Scholar Profile

Dale A. Ramsden

Professor
Lineberger Comprehensive Cancer Center
University of North Carolina
Campus Box 7295
Mason Farm Road
Chapel Hill, NC 27599-7295
Voice: 919-966-9839
Fax: 919-966-9673
Email: dale_ramsden@med.unc.edu
Personal Homepage
1999 Searle Scholar

Research Interests

V(D)J recombination and double strand break repair

V(D)J recombination assembles the immune system’s antigen specific receptors by a site-specific DNA rearrangement, termed V(D)J recombination. Only the first step, cleavage of recombination targeting signals by RAG1 and RAG2 proteins, is immune cell specific. In the second step the cleaved DNA ends are joined together using a pathway also employed by all cell types for more general repair of double strand breaks (DSBs). Our lab studes the molecular mechanism of V(D)J recombination and DSB repair, with attention to the role of these processes in development of cancer.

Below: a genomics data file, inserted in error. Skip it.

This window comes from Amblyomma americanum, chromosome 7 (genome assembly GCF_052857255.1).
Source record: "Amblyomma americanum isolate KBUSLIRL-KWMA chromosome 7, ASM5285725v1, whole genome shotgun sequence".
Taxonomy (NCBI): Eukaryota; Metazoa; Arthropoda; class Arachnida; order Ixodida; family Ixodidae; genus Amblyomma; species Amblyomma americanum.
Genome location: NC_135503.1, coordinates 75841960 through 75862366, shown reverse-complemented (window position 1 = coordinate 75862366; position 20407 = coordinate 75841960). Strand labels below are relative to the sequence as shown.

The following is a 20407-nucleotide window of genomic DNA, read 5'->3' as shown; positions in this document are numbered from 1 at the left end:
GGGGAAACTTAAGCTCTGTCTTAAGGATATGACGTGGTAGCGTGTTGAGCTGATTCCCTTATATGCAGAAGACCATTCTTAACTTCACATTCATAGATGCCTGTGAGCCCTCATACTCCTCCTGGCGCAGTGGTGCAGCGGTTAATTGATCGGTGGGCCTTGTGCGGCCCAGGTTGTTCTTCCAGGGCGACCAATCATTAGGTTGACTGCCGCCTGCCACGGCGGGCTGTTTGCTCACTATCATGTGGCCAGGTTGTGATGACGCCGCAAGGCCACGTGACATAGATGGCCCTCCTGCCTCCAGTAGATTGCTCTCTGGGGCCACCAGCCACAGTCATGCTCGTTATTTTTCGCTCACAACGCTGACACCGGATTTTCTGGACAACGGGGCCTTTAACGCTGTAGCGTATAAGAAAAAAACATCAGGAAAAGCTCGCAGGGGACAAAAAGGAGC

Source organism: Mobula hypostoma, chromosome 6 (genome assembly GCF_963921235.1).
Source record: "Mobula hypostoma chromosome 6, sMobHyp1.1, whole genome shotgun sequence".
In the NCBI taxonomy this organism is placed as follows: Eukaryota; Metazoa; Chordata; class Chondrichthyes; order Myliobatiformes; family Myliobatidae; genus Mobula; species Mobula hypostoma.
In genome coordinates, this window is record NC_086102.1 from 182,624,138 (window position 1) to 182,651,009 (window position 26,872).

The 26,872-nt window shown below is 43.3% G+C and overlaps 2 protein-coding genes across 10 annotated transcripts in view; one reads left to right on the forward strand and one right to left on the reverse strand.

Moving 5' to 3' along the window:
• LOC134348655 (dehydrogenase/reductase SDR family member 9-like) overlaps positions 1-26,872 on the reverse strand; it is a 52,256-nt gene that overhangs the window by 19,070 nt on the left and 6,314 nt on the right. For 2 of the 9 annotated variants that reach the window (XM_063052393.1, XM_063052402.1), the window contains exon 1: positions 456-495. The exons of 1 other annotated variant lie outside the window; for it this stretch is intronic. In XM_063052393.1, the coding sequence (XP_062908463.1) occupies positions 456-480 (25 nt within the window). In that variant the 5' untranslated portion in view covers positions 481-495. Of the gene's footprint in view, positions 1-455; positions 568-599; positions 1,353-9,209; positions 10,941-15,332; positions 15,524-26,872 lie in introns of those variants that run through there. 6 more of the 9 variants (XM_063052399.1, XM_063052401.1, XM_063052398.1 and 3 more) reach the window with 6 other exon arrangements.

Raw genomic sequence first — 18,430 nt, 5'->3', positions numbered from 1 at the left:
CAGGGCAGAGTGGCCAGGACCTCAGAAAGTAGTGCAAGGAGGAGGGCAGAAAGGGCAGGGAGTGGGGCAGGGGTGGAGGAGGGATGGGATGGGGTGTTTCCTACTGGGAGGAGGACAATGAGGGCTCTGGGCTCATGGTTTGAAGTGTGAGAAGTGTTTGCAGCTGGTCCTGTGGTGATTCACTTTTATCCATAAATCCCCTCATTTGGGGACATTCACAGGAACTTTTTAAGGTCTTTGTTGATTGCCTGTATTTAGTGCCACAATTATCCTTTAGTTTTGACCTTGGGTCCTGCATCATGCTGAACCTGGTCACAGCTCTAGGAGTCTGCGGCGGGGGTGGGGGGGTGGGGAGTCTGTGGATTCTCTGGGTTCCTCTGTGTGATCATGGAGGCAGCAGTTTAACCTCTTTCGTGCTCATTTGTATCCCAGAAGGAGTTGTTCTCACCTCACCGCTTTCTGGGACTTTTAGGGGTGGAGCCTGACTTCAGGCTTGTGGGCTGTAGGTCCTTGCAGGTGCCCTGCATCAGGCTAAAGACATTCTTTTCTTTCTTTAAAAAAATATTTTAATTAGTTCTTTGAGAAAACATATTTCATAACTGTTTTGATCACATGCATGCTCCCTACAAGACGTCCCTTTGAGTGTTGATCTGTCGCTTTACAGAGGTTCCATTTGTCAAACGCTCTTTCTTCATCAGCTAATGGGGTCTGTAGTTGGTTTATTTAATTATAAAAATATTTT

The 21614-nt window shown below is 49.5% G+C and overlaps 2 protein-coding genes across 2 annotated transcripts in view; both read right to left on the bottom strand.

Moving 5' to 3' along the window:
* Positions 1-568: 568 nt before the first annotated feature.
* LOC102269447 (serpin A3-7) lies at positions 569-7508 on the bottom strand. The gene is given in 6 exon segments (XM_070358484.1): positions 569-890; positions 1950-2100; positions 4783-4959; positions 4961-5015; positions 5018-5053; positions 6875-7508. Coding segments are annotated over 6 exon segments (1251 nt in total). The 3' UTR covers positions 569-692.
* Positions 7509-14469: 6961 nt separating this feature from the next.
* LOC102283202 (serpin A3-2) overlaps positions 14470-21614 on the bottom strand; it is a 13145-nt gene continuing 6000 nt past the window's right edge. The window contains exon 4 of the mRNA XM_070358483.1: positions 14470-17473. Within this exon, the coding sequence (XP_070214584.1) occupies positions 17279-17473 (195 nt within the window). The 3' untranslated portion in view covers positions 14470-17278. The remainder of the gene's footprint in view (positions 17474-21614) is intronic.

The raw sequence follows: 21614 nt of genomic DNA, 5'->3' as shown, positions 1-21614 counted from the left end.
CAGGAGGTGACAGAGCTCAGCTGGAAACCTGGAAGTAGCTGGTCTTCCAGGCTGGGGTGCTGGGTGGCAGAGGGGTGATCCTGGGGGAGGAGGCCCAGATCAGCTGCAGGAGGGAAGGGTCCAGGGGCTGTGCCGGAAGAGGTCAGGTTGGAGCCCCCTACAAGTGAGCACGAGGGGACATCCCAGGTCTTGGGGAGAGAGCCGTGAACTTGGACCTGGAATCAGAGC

The RAG proteins are capable of an in vitro activity analogous to transposition, the term for the movement of a large family of mobile genetic elements (including retroviruses and LINE elements) in their host genomes. If this in vitro activity were to have a counterpart in cells, it suggests a novel explanation for the relationship between V(D)J recombination and the frequent cancer-causing aberrant rearrangements that occur in immune cells. Our lab is interested in determining the extent to which transposition occurs in cells, as well as how cells might control this process.

We are also studying the function of the different gene products required for end-joining. End-joining is the major pathway for general DSB repair and the only pathway used to resolve V(D)J recombination intermediates. Although genetic analysis has identified a diverse array of factors required for end joining, the molecular functions of these factors are not yet clear. Evidence of interaction between several of the gene products linked to this pathway suggests formation of multi-protein complexes that can perform the end-processing and joining steps appropriate to the structure of different broken ends. We have therefore expressed and purified recombinant versions of these proteins, and will determine how these proteins are assembled into functional end joining complexes, as well as the role of each of these proteins in joining different types of DSBs.